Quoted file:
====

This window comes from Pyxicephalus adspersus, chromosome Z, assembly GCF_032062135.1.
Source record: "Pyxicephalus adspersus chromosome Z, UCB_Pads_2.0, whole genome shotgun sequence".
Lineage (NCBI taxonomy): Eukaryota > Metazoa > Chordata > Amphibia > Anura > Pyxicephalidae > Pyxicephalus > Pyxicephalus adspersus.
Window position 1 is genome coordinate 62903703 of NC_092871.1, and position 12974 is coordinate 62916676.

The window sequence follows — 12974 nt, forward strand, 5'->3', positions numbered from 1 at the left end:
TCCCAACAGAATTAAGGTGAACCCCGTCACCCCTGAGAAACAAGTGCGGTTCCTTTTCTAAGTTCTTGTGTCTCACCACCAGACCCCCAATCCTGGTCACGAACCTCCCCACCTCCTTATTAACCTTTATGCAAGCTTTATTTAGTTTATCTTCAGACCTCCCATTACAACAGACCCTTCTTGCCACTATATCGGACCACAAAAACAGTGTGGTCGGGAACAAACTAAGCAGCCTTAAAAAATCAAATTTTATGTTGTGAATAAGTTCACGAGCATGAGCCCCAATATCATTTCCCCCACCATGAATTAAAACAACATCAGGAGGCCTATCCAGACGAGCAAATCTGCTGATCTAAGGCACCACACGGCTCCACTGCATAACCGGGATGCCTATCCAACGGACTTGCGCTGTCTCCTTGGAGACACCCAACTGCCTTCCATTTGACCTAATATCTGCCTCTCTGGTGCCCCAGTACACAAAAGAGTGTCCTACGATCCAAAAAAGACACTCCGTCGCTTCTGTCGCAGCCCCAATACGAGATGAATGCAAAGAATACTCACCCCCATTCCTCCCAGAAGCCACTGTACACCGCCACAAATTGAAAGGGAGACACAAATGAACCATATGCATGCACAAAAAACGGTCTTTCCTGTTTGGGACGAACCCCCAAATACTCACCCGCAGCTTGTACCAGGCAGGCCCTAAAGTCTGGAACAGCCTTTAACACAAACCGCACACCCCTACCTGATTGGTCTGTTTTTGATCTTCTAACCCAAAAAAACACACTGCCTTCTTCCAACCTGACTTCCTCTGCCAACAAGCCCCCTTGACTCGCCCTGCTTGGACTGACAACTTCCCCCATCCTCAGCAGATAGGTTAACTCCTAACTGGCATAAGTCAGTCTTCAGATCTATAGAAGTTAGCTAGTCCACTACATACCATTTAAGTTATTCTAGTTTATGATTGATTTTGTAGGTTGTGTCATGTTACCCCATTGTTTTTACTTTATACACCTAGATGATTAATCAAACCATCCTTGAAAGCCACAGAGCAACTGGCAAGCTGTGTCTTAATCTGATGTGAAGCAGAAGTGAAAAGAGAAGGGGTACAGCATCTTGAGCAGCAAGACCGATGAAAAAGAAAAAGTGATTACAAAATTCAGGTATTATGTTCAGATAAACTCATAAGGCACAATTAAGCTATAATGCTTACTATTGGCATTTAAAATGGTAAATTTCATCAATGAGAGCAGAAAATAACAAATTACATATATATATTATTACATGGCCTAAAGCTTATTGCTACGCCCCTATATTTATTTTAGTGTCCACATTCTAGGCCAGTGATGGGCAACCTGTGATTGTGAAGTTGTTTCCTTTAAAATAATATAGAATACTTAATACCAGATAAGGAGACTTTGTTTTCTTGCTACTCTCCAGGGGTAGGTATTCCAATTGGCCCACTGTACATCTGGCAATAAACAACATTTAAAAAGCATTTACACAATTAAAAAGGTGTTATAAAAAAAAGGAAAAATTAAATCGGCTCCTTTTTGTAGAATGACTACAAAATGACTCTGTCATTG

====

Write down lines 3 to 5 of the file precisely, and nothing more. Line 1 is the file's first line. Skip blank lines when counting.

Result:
Lineage (NCBI taxonomy): Eukaryota > Metazoa > Chordata > Amphibia > Anura > Pyxicephalidae > Pyxicephalus > Pyxicephalus adspersus.
Window position 1 is genome coordinate 62903703 of NC_092871.1, and position 12974 is coordinate 62916676.

The window sequence follows — 12974 nt, forward strand, 5'->3', positions numbered from 1 at the left end: